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Rex Weyler

He was a photographer and reporter on the early Greenpeace whale and seal campaigns, and has written one of the best and most comprehensive histories of the organisation, Greenpeace (Raincoast, 2004). His book, Blood of the Land, a history of the American Indian Movement, was nominated for a Pulitzer Prize. 

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  • The Ocean Plastic Crisis

    Blogpost by Rex Weyler - October 15, 2017 at 15:29

    "Plastics!" This became one of the most famous film lines from the 1960s era. In the film The Graduate, young university graduate, Ben (Dustin Hoffman) appears annoyed and distracted when his wealthy American parents stage an elaborate party to show him off to their peers. A family friend approaches him and says, "Ben I have one word for you: Plastics." Ben nods and stares into space, oblivious to the career advice.

    This short scene foreshadowed the age that followed. Plastics were about to explode upon the world. Commercial organic polymers were first synthesized a century ago, used by armies in World War II. They first entered consumer production in the 1950s. Plastic packaging created a global shift from reusable containers to single-use, throw-away containers.

    According to a 2016 pl... Read more >

  • Chevron's Amazon Chernobyl Case moves to Canada

    Blogpost by Rex Weyler - September 19, 2017 at 13:43

    After perpetrating what is probably the worst oil-related catastrophe on Earth - a 20,000 hectare death zone in Ecuador, known as the “Amazon Chernobyl” - the Chevron Corporation has spent two decades and over a billion dollars trying to avoid responsibility. In 2011, Indigenous and peasant villagers won an $9.5-billion compensation judgment in Ecuador. Chevron, despite accepting jurisdiction in Ecuador to avoid a US jury trial, refused to pay.

    Indigenous Person - Image Courtesy of Amazon WatchImage courtesy of Amazon Watch

    The company sold its assets in Ecuador to avoid seizure, left the country, and threatened the victims with a "lifetime of litigation" if they pursued compensation. The 30,000 plaintiffs, however, have not given up. The case now moves to Canada, where Chevron holds assets, and where the victims hope, at last, to gain jus... Read more >

  • In May this year, two brothers, Vázquez and Agustín Torres, were murdered near Guadalajara in Jalisco, Mexico. They were Wixárika (Huichol) leaders, working to preserve their land from incursion by cattle ranchers and drug cartels. This tragedy of greed and corruption serves as an alarm bell for activists attempting to preserve our natural world.  

    Murdered Wixárika leader, Miguel Vázquez Torres (Photo by Nelson Denman) Murdered Wixárika leader, Miguel Vázquez Torres (photo by Nelson Denman) 

    The worldwide crisis on Indigenous land is as urgent as climate change or biodiversity loss. Approximately 400 million Indigenous peoples, with 5,000 distinct cultures, represent most of the world’s cultural diversity. Their land is threatened by mining and logging companies, ranchers and farmers, oil exploration, and now by the drug cartels too. Read more >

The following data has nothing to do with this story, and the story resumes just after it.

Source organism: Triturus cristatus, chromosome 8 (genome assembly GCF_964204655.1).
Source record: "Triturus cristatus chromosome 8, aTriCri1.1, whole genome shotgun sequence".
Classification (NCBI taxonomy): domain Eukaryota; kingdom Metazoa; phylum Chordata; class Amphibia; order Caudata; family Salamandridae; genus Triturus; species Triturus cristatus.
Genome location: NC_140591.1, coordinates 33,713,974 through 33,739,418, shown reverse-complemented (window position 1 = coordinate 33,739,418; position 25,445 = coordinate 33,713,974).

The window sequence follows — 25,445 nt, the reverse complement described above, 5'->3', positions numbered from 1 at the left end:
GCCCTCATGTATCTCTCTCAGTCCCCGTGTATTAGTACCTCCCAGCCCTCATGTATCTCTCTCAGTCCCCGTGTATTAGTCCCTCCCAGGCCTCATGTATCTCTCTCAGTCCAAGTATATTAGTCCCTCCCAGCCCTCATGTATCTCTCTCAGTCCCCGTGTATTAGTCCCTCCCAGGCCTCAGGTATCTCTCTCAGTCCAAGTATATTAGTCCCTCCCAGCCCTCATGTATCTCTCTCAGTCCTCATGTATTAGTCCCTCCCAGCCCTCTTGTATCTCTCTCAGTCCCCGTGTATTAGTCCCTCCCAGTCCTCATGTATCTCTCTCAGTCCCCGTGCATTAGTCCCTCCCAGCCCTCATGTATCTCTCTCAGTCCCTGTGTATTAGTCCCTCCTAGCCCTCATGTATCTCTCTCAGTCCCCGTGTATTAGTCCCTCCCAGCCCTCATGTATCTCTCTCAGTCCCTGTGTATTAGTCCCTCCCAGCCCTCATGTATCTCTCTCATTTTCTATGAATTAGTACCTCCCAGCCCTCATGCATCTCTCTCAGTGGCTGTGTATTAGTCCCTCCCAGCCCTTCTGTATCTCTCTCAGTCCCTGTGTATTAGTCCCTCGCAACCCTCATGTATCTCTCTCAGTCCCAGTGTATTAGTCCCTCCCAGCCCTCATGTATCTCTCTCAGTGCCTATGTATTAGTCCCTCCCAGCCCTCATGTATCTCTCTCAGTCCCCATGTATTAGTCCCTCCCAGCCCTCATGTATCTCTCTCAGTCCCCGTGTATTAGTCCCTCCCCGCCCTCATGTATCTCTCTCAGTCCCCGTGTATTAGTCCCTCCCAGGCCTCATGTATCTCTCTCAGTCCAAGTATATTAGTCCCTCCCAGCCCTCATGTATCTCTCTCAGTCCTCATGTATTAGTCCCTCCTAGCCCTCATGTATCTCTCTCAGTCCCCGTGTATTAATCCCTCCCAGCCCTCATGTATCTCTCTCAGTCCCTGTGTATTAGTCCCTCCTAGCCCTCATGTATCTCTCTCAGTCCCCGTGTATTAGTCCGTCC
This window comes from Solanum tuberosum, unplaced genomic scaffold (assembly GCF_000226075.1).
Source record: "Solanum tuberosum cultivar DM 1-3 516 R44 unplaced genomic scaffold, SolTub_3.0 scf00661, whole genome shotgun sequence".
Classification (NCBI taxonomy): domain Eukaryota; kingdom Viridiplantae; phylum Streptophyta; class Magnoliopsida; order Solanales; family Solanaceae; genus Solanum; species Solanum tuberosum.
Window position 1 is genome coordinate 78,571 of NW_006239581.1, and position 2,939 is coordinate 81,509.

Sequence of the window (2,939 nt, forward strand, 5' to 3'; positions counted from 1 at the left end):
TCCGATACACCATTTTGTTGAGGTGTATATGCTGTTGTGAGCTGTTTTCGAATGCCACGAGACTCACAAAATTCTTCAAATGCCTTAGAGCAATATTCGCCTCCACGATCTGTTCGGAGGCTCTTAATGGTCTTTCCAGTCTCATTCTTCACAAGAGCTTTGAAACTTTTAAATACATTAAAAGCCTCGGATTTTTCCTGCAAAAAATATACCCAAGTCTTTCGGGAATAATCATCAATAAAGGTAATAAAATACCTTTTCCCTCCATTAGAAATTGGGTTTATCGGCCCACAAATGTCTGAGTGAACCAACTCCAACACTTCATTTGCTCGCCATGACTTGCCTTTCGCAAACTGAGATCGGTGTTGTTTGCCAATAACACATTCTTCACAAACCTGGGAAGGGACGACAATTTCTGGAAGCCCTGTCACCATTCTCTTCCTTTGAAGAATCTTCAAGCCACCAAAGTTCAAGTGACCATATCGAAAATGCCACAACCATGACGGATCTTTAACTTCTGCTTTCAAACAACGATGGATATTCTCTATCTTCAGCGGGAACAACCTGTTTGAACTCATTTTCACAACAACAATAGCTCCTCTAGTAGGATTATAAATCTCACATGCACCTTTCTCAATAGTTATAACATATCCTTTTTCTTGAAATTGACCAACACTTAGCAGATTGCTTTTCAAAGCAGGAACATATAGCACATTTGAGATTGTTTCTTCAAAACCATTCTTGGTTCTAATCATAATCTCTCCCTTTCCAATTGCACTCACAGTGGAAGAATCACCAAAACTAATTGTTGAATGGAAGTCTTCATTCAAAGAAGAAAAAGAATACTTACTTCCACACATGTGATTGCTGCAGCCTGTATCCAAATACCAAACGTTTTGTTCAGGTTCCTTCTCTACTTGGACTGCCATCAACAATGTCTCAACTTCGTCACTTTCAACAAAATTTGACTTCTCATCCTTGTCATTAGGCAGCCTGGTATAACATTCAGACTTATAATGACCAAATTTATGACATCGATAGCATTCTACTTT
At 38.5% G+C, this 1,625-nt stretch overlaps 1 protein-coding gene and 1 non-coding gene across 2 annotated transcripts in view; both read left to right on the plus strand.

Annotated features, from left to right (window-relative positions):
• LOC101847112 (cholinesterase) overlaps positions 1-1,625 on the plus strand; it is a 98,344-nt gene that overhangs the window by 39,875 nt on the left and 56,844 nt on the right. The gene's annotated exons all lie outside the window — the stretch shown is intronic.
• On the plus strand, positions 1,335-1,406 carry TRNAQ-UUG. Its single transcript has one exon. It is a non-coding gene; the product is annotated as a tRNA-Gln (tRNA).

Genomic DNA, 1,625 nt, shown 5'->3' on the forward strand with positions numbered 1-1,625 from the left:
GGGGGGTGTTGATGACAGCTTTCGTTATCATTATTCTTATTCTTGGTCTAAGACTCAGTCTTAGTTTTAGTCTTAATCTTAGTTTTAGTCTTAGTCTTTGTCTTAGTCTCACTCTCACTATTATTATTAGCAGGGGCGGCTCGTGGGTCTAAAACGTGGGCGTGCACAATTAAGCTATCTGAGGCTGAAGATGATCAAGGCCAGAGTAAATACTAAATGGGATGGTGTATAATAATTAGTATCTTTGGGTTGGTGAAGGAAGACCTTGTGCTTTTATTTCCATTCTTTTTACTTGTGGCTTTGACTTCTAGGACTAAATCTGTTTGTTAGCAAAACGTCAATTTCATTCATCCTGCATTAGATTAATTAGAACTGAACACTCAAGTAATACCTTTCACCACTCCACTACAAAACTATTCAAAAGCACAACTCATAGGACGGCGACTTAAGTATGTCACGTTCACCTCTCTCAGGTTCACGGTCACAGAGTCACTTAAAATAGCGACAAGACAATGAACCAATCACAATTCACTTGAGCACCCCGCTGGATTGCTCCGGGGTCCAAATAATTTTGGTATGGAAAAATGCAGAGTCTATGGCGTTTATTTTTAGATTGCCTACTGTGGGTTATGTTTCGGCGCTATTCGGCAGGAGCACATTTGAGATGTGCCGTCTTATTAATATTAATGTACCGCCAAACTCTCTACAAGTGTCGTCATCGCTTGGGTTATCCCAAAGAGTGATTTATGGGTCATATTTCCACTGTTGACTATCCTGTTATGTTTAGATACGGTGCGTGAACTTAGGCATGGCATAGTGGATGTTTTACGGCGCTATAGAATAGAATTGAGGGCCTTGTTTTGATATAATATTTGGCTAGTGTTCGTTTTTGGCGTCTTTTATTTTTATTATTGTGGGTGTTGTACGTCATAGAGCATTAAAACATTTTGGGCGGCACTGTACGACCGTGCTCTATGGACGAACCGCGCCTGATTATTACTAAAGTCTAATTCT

In spite of the 2007...

  • Nuclear power and the collapse of society

    Blogpost by Rex Weyler - May 5, 2017 at 18:42

    On March 1 1954, on Bikini Atoll, in the Marshall Islands, the US military detonated the world’s first lithium-deuteride hydrogen bomb, a thousand times more powerful than the Hiroshima and Nagasaki bombs. The radiation blew downwind, to the southeast, and irradiated the residents of Rongelap and Utirik atolls, and the crew of tuna boat Fukuryu Maru, “Lucky Dragon.”  

    The islanders and fishing crew suffered radiation sickness, hair loss, and peeling skin. Crew member, Aikichi Kuboyama, died six months later in a Hiroshima hospital. Island children, suffered lifelong health effects, including cancers, and most died prematurely. The Lucky Dragon sailors were exposed to 3-5 sieverts of radiation.

    One sievert will cause severe radiation sickness leading to cancer and death. Five sieverts will... Read more >

  • Missing the Target

    Blogpost by Rex Weyler - February 21, 2017 at 9:22

    The urgency to solve our climate crisis feels something like a ship heading off course: The longer you delay, the more you have to turn the wheel.  

    Consider these numbers: 2, 350, 1990. These were the original climate goals. In 1975, at the time of the first Greenpeace whale campaign, environmental economist William Nordhaus proposed that the danger threshold for a temperature increase above Earth’s preindustrial average would be 2°C. This goal was not considered entirely safe, but beyond this target we risked severe climate disruption and likely runaway heating.

    James Hansen from the US, Climate Scientist and professor, outside the Norwegian courthouse in Oslo while an unprecedented legal case is filed against the Norwegian government for allowing oil companies to drill for new oil in the Arctic Barents Sea. The plaintiffs, Nature and Youth and Greenpeace Nordic, argue that Norway thereby violates the Paris Agreement and the people's constitutional right to a healthy and safe environment for future generations. The lawsuit has the support of a wide group of scientists, indigenous leaders, activists and public figures.  © Christian Åslund / Greenpeace
    Dr James Hansen, 2016

    The 350 figure came from several climate scientists, including Dr James Hansen, who co-authored the first NASA global temperature analysis in 1981. Hansen proposed that to remain below the 2°C target, we w... Read more >

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